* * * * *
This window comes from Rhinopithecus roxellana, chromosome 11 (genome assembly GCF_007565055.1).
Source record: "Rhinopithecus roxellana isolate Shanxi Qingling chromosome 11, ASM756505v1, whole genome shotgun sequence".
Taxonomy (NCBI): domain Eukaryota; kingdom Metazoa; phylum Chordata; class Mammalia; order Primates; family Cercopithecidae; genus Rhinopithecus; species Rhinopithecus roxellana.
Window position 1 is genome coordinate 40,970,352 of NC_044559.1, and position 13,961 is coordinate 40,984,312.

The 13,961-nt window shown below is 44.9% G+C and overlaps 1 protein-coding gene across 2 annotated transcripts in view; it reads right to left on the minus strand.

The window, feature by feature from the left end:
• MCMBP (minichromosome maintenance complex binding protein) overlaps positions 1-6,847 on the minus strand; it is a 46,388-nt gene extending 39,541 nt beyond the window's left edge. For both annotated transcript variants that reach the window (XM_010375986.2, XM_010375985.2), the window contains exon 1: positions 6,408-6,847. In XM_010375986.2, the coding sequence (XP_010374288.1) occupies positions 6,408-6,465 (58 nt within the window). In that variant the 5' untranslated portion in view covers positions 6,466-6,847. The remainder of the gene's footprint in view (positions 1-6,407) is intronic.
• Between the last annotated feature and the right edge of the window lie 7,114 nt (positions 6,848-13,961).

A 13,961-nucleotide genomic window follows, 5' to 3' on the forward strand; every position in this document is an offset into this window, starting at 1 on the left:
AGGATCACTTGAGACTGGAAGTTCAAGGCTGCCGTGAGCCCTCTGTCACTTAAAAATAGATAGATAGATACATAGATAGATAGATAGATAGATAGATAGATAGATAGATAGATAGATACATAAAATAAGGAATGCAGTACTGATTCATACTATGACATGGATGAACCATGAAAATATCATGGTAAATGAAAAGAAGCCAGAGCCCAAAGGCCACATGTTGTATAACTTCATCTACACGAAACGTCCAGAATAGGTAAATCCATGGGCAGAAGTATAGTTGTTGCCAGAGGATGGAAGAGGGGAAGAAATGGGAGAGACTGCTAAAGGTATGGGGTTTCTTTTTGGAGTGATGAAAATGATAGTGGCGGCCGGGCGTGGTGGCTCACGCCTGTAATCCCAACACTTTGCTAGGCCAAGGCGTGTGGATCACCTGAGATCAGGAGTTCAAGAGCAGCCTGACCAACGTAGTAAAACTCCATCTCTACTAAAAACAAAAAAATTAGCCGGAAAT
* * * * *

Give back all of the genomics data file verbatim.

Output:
This window comes from Rhinopithecus roxellana, chromosome 11 (genome assembly GCF_007565055.1).
Source record: "Rhinopithecus roxellana isolate Shanxi Qingling chromosome 11, ASM756505v1, whole genome shotgun sequence".
Taxonomy (NCBI): domain Eukaryota; kingdom Metazoa; phylum Chordata; class Mammalia; order Primates; family Cercopithecidae; genus Rhinopithecus; species Rhinopithecus roxellana.
Window position 1 is genome coordinate 40,970,352 of NC_044559.1, and position 13,961 is coordinate 40,984,312.

The 13,961-nt window shown below is 44.9% G+C and overlaps 1 protein-coding gene across 2 annotated transcripts in view; it reads right to left on the minus strand.

The window, feature by feature from the left end:
• MCMBP (minichromosome maintenance complex binding protein) overlaps positions 1-6,847 on the minus strand; it is a 46,388-nt gene extending 39,541 nt beyond the window's left edge. For both annotated transcript variants that reach the window (XM_010375986.2, XM_010375985.2), the window contains exon 1: positions 6,408-6,847. In XM_010375986.2, the coding sequence (XP_010374288.1) occupies positions 6,408-6,465 (58 nt within the window). In that variant the 5' untranslated portion in view covers positions 6,466-6,847. The remainder of the gene's footprint in view (positions 1-6,407) is intronic.
• Between the last annotated feature and the right edge of the window lie 7,114 nt (positions 6,848-13,961).

A 13,961-nucleotide genomic window follows, 5' to 3' on the forward strand; every position in this document is an offset into this window, starting at 1 on the left:
AGGATCACTTGAGACTGGAAGTTCAAGGCTGCCGTGAGCCCTCTGTCACTTAAAAATAGATAGATAGATACATAGATAGATAGATAGATAGATAGATAGATAGATAGATAGATAGATACATAAAATAAGGAATGCAGTACTGATTCATACTATGACATGGATGAACCATGAAAATATCATGGTAAATGAAAAGAAGCCAGAGCCCAAAGGCCACATGTTGTATAACTTCATCTACACGAAACGTCCAGAATAGGTAAATCCATGGGCAGAAGTATAGTTGTTGCCAGAGGATGGAAGAGGGGAAGAAATGGGAGAGACTGCTAAAGGTATGGGGTTTCTTTTTGGAGTGATGAAAATGATAGTGGCGGCCGGGCGTGGTGGCTCACGCCTGTAATCCCAACACTTTGCTAGGCCAAGGCGTGTGGATCACCTGAGATCAGGAGTTCAAGAGCAGCCTGACCAACGTAGTAAAACTCCATCTCTACTAAAAACAAAAAAATTAGCCGGAAAT